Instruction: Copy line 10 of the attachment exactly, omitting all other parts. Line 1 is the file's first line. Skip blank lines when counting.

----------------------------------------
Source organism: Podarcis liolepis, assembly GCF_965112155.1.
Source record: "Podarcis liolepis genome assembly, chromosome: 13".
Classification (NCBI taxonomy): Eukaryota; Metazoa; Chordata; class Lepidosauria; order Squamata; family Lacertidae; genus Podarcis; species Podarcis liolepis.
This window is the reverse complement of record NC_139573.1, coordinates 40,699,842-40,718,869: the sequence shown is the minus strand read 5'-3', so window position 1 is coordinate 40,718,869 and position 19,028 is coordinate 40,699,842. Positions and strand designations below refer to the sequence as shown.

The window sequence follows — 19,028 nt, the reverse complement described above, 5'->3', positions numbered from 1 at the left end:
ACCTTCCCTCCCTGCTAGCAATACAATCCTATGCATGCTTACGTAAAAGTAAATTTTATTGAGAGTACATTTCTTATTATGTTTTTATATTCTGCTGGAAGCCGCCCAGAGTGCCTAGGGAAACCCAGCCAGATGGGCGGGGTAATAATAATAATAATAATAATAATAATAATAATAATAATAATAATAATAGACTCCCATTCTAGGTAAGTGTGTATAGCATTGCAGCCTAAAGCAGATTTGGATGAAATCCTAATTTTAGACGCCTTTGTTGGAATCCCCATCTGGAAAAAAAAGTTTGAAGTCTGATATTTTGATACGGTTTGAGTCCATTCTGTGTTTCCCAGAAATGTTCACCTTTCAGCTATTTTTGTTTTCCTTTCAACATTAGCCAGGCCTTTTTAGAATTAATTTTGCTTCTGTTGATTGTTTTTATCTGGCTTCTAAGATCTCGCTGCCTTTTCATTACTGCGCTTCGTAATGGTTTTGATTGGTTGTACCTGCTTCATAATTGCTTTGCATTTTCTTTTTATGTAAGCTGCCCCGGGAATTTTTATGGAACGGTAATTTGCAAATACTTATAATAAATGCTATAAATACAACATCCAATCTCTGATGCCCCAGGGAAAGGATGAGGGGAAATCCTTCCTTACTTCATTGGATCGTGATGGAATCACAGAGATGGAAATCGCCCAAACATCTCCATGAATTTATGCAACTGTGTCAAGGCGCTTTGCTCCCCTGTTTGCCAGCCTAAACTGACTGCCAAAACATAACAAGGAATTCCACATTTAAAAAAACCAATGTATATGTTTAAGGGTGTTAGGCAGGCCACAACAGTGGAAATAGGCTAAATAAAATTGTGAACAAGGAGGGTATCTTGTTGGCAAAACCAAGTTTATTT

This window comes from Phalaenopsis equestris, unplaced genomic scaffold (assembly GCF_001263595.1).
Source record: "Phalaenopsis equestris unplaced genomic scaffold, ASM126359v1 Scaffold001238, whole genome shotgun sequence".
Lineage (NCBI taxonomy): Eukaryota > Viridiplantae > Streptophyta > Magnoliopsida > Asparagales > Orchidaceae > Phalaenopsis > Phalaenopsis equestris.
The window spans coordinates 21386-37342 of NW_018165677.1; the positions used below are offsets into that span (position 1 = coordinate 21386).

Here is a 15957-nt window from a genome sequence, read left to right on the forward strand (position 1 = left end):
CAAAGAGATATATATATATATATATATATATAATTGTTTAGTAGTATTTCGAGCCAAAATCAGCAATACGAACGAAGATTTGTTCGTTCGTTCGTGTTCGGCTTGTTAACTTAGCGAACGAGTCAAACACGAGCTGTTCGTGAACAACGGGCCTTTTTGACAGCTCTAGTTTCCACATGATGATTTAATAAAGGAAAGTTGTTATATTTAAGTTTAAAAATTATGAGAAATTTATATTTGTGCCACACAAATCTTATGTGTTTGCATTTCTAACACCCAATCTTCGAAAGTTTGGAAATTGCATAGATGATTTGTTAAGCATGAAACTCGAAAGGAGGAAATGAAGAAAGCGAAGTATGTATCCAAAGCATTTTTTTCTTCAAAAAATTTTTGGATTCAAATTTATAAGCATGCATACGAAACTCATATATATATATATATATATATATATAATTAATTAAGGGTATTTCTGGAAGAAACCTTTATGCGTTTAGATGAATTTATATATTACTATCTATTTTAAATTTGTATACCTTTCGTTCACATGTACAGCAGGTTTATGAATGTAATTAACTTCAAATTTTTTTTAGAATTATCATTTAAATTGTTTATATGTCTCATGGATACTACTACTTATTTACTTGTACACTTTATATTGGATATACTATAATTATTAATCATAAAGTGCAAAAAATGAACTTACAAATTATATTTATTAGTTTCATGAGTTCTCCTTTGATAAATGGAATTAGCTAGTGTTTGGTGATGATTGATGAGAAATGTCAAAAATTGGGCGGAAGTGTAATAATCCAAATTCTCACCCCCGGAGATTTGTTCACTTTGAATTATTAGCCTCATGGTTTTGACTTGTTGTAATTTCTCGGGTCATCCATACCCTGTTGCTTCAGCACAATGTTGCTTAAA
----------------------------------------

The window spans coordinates 21386-37342 of NW_018165677.1; the positions used below are offsets into that span (position 1 = coordinate 21386).